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Agricultural Productivity Shocks, Labor Reallocation, and Rural-Urban Migration in China

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  • Luigi Minale

    (Universidad Carlos III de Madrid)

Abstract

This paper analyses the way households in rural China use rural-urban migration and off-farm work as a response to negative productivity shocks in agriculture. I employ various waves of a longitudinal survey to construct a panel of individual migration and labour supply histories, and match them to detailed weather information, which I use to instrument agricultural productivity. For identification, I exploit the year-by-county variation in growing season rainfalls to explain within-individual changes in labor allocation. Data on days of work supplied to each sector allow to study the responses to weather shocks along both the participation and the intensive margin. Results suggest that farming activity decreases by 4.5% while migration increases by about 5% in response to a 1-standard deviation negative rainfall shock. Increment in rural-urban migration derives from both longer spells in the city as well as raise in the likelihood to participate in the urban sector. I find interesting heterogeneous responses across generations driven by age-specific migration costs and changes in the relative productivity of sectors. Finally, land tenure insecurity seems to partially prevent households from freely reallocating labor away from farming in bad times.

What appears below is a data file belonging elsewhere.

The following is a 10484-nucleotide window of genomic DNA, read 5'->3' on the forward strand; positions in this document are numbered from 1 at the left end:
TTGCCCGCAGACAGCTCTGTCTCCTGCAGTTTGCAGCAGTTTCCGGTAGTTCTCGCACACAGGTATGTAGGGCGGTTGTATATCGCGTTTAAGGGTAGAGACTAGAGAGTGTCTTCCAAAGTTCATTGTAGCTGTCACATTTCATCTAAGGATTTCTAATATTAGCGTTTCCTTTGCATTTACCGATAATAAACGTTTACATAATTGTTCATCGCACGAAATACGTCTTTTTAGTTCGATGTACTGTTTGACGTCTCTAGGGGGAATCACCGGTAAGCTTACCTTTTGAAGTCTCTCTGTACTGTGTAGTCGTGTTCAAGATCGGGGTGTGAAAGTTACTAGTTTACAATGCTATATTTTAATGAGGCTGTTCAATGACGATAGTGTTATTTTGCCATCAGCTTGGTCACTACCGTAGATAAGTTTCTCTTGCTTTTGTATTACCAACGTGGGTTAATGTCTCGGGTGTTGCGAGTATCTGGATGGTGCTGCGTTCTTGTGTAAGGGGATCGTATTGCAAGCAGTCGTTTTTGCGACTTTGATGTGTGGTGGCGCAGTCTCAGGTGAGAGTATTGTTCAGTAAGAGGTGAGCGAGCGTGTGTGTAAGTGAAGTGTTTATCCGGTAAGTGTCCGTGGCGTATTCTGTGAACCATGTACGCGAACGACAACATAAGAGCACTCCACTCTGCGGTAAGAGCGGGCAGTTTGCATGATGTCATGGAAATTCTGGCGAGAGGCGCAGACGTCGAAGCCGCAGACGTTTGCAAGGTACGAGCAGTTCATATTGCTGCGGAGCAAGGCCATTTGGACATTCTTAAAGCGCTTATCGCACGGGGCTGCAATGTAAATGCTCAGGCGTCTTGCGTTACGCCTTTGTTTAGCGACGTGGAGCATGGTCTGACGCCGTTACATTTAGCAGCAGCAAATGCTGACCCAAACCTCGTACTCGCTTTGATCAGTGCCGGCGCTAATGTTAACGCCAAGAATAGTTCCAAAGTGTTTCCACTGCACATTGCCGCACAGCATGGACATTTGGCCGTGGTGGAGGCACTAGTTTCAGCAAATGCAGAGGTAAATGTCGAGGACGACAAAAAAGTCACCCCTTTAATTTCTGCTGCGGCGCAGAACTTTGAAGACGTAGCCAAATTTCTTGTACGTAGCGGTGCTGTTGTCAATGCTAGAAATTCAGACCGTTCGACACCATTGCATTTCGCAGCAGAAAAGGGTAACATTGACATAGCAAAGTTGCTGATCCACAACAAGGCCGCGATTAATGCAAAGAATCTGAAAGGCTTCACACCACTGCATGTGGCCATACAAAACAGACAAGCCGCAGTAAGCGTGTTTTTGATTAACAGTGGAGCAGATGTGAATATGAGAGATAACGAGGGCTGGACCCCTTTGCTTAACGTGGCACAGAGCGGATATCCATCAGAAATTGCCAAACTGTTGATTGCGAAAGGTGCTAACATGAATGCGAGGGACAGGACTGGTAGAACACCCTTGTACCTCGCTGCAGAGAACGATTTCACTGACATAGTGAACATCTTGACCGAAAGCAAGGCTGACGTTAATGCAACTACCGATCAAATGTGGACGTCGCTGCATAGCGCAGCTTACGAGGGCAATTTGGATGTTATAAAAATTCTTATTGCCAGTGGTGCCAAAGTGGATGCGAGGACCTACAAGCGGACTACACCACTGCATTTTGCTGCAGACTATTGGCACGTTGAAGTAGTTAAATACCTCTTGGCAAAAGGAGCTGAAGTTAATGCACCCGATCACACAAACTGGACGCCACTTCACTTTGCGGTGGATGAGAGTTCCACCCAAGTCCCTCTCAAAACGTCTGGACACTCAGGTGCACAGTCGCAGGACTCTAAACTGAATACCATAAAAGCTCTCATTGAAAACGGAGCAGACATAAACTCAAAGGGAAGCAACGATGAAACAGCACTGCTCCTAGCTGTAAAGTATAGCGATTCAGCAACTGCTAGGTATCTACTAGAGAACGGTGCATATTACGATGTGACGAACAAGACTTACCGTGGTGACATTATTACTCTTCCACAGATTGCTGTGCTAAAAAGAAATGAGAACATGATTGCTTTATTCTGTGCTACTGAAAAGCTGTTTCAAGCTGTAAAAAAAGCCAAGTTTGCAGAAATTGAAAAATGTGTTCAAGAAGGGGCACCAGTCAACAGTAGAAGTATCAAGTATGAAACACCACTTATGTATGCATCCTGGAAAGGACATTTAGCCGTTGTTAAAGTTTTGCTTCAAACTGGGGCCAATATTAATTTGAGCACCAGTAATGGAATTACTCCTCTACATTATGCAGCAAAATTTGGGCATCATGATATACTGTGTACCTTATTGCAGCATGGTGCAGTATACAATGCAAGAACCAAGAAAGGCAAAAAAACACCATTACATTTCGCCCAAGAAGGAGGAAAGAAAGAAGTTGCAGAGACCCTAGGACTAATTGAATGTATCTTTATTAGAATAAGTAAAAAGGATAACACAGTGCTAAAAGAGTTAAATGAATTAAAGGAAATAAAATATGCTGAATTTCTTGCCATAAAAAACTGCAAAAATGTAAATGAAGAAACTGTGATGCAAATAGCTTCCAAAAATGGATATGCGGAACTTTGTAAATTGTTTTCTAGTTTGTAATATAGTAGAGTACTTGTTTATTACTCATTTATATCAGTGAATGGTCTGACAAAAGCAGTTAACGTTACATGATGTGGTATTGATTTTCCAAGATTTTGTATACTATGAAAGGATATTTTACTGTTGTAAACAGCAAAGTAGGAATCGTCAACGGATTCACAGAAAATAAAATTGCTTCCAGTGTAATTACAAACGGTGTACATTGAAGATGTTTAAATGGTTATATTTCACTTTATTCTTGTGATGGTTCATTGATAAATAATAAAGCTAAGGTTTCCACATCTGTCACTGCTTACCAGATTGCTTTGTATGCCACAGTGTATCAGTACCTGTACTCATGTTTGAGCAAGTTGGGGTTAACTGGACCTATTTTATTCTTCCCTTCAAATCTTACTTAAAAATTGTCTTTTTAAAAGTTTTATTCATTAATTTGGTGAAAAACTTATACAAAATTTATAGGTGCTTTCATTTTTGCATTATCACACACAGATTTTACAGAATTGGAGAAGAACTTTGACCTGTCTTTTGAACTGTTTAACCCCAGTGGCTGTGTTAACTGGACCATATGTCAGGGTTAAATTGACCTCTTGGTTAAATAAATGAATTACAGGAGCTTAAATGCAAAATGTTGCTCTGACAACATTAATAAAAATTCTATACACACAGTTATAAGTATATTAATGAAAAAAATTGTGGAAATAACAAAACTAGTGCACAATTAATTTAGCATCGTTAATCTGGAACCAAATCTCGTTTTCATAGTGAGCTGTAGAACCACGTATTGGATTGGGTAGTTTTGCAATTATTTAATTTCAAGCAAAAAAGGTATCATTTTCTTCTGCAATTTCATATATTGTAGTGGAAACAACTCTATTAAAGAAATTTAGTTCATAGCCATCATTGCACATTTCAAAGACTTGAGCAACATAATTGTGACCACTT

Suggested Citation

  • Luigi Minale, 2018. "Agricultural Productivity Shocks, Labor Reallocation, and Rural-Urban Migration in China," CReAM Discussion Paper Series 1804, Centre for Research and Analysis of Migration (CReAM), Department of Economics, University College London.
  • Handle: RePEc:crm:wpaper:1804
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    Cited by:

    1. Chuang, Yating, 2019. "Climate variability, rainfall shocks, and farmers’ income diversification in India," Economics Letters, Elsevier, vol. 174(C), pages 55-61.
    2. Gröger, André, 2021. "Easy come, easy go? Economic shocks, labor migration and the family left behind," Journal of International Economics, Elsevier, vol. 128(C).
    3. Clement Imbert & Marlon Seror & Yifan Zhang & Stephan Yanos Zylberberg, 2018. "Migrants and Firms: Evidence from China," Bristol Economics Discussion Papers 19/713, School of Economics, University of Bristol, UK.
    4. Afridi, Farzana & Mahajan, Kanika & Sangwan, Nikita, 2021. "The Gendered Effects of Climate Change: Production Shocks and Labor Response in Agriculture," IZA Discussion Papers 14568, Institute of Labor Economics (IZA).

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    More about this item

    Keywords

    Agricultural productivity; Labor supply; Rural-urban migration; China;
    All these keywords.

    JEL classification:

    • J22 - Labor and Demographic Economics - - Demand and Supply of Labor - - - Time Allocation and Labor Supply
    • R23 - Urban, Rural, Regional, Real Estate, and Transportation Economics - - Household Analysis - - - Regional Migration; Regional Labor Markets; Population
    • J61 - Labor and Demographic Economics - - Mobility, Unemployment, Vacancies, and Immigrant Workers - - - Geographic Labor Mobility; Immigrant Workers

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